05.02.2009 08:19 - Actors
As part of my travels as a comedian, I often come into contact with Actors. If you're ever making a film, then you'll usually need actors - unless, of course, you're making a documentary. Actors, as Alfred Hitchcock once said, are a necessary evil. Film-makers find actors by holding auditions, or casting-calls. More often they pay someone else to do them, so they can keep contact to a minimum.
Because Actors are very strange people. They are both trained and paid to be convincing liars. It follows then, that many have additional psychopathic symptoms. Handling actors is best done with cotton gloves - or preferably, large industrial rubber ones, because you never know where they've been. It helps if you have some experience with cats - such as herding them. In fact, actors have a number of feline attributes, such as never paying for drinks, not wanting to know you until you've got something they want, sleeping anywhere and with anyone they like, drinking in toilets and savagely clawing each other and the occasional piece of scenery. You can also develop serious allergies to both, and it often makes for a quieter life if you have them neutered.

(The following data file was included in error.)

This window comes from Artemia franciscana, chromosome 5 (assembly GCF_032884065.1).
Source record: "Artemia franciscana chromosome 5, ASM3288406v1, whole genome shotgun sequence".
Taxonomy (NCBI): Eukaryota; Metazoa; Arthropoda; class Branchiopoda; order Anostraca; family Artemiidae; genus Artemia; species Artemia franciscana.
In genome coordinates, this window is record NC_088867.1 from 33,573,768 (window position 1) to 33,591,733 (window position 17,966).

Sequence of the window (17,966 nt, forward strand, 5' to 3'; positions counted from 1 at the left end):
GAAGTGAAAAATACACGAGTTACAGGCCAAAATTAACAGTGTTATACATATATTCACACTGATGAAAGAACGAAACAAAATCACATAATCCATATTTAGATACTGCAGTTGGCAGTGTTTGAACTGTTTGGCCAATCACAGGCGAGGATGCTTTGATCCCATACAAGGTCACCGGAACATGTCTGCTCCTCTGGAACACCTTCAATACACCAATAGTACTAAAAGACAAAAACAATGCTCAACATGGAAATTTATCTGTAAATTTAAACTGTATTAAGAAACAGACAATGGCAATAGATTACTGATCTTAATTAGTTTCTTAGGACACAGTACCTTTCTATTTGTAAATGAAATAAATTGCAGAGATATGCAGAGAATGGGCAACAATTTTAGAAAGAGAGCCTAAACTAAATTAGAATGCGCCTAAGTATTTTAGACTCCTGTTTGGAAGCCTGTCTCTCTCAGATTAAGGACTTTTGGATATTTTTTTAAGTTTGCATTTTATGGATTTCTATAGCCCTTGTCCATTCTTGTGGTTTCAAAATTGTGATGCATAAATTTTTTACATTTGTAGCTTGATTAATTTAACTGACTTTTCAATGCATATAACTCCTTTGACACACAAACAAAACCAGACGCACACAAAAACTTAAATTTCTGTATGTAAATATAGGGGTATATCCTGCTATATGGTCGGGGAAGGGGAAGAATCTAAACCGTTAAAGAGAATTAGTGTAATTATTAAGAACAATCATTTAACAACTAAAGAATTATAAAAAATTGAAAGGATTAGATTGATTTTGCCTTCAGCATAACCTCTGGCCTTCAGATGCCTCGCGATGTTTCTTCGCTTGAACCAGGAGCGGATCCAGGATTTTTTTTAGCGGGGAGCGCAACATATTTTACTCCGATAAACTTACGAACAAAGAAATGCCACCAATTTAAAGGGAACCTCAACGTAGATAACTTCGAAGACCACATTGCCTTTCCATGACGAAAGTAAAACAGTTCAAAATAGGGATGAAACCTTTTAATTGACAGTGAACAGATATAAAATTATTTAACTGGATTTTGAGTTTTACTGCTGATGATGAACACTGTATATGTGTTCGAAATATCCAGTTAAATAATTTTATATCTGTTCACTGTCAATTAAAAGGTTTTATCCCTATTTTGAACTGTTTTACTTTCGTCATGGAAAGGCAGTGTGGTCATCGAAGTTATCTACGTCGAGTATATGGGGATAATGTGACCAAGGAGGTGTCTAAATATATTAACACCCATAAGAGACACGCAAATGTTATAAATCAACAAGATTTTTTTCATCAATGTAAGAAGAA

Fortunately for me, my mother and sister both worked in the probation service, and have long experience of dealing with criminal psychopaths, which they have shared with me.
It often helps, in dealing with actors, to have something that they want, with which to hold their interest. This usually boils down to either money or food. Never lend money to an actor. You'll never get it back and when they're in a position to pay it back, they won't want to know you. Likewise, never pay an actor half-way through a film. Feed them, by all means, just don't pay them. They'll only squander it on trinkets.
Some of the more successful actors have something called an agent. An agent acts as a sort of conduit between the actor and normal people, translating one for the other, and typically gets 10-15% of the actor's income. This means that the actor's fee must be paid to the agent, who subtracts their commission, and then pays the actor. Often an agent will control the actor's bank account, as simple addition and subtraction is beyond most actors. Never give an actor a credit or debit card. Sudden income can make them dizzy, and many of them have not yet worked out the connection between "the magic piece of plastic" and the increasingly threatening letters from their Bank. The concept of negative equity has yet to be successfully introduced to the acting community.
It is important that you don't get me wrong here - I have some fine friends who are actors. I also like cats.
I'm also very careful to wash my hands after touching either.